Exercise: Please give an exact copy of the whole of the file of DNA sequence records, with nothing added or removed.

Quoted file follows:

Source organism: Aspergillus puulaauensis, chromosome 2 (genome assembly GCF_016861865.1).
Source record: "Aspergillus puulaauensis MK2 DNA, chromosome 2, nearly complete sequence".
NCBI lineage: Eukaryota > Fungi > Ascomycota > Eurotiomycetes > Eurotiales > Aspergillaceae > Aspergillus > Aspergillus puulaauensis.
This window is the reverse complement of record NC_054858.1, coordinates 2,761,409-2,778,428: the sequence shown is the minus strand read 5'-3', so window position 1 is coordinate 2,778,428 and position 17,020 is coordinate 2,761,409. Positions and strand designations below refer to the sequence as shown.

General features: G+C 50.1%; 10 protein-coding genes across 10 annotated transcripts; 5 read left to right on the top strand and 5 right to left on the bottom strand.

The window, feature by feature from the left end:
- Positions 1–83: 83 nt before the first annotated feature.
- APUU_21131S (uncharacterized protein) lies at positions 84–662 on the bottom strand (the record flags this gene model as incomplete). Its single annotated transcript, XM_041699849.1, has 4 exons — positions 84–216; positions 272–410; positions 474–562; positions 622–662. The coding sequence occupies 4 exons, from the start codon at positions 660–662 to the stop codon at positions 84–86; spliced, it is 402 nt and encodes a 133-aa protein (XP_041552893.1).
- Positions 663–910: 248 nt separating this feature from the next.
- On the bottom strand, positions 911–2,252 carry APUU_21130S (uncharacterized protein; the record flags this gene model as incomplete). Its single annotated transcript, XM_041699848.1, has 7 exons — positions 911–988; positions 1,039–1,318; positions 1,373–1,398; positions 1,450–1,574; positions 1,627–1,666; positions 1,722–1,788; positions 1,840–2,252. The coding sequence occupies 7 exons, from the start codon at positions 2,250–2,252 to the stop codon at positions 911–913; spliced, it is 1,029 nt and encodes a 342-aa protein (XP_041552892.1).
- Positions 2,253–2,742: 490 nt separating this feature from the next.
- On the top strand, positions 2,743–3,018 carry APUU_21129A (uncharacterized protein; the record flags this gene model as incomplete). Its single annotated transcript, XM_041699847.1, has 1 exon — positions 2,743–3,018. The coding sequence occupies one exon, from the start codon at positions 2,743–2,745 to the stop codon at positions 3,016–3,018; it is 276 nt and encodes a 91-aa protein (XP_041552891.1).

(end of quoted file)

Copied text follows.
Source organism: Aspergillus puulaauensis, chromosome 2 (genome assembly GCF_016861865.1).
Source record: "Aspergillus puulaauensis MK2 DNA, chromosome 2, nearly complete sequence".
NCBI lineage: Eukaryota > Fungi > Ascomycota > Eurotiomycetes > Eurotiales > Aspergillaceae > Aspergillus > Aspergillus puulaauensis.
This window is the reverse complement of record NC_054858.1, coordinates 2,761,409-2,778,428: the sequence shown is the minus strand read 5'-3', so window position 1 is coordinate 2,778,428 and position 17,020 is coordinate 2,761,409. Positions and strand designations below refer to the sequence as shown.

General features: G+C 50.1%; 10 protein-coding genes across 10 annotated transcripts; 5 read left to right on the top strand and 5 right to left on the bottom strand.

The window, feature by feature from the left end:
- Positions 1–83: 83 nt before the first annotated feature.
- APUU_21131S (uncharacterized protein) lies at positions 84–662 on the bottom strand (the record flags this gene model as incomplete). Its single annotated transcript, XM_041699849.1, has 4 exons — positions 84–216; positions 272–410; positions 474–562; positions 622–662. The coding sequence occupies 4 exons, from the start codon at positions 660–662 to the stop codon at positions 84–86; spliced, it is 402 nt and encodes a 133-aa protein (XP_041552893.1).
- Positions 663–910: 248 nt separating this feature from the next.
- On the bottom strand, positions 911–2,252 carry APUU_21130S (uncharacterized protein; the record flags this gene model as incomplete). Its single annotated transcript, XM_041699848.1, has 7 exons — positions 911–988; positions 1,039–1,318; positions 1,373–1,398; positions 1,450–1,574; positions 1,627–1,666; positions 1,722–1,788; positions 1,840–2,252. The coding sequence occupies 7 exons, from the start codon at positions 2,250–2,252 to the stop codon at positions 911–913; spliced, it is 1,029 nt and encodes a 342-aa protein (XP_041552892.1).
- Positions 2,253–2,742: 490 nt separating this feature from the next.
- On the top strand, positions 2,743–3,018 carry APUU_21129A (uncharacterized protein; the record flags this gene model as incomplete). Its single annotated transcript, XM_041699847.1, has 1 exon — positions 2,743–3,018. The coding sequence occupies one exon, from the start codon at positions 2,743–2,745 to the stop codon at positions 3,016–3,018; it is 276 nt and encodes a 91-aa protein (XP_041552891.1).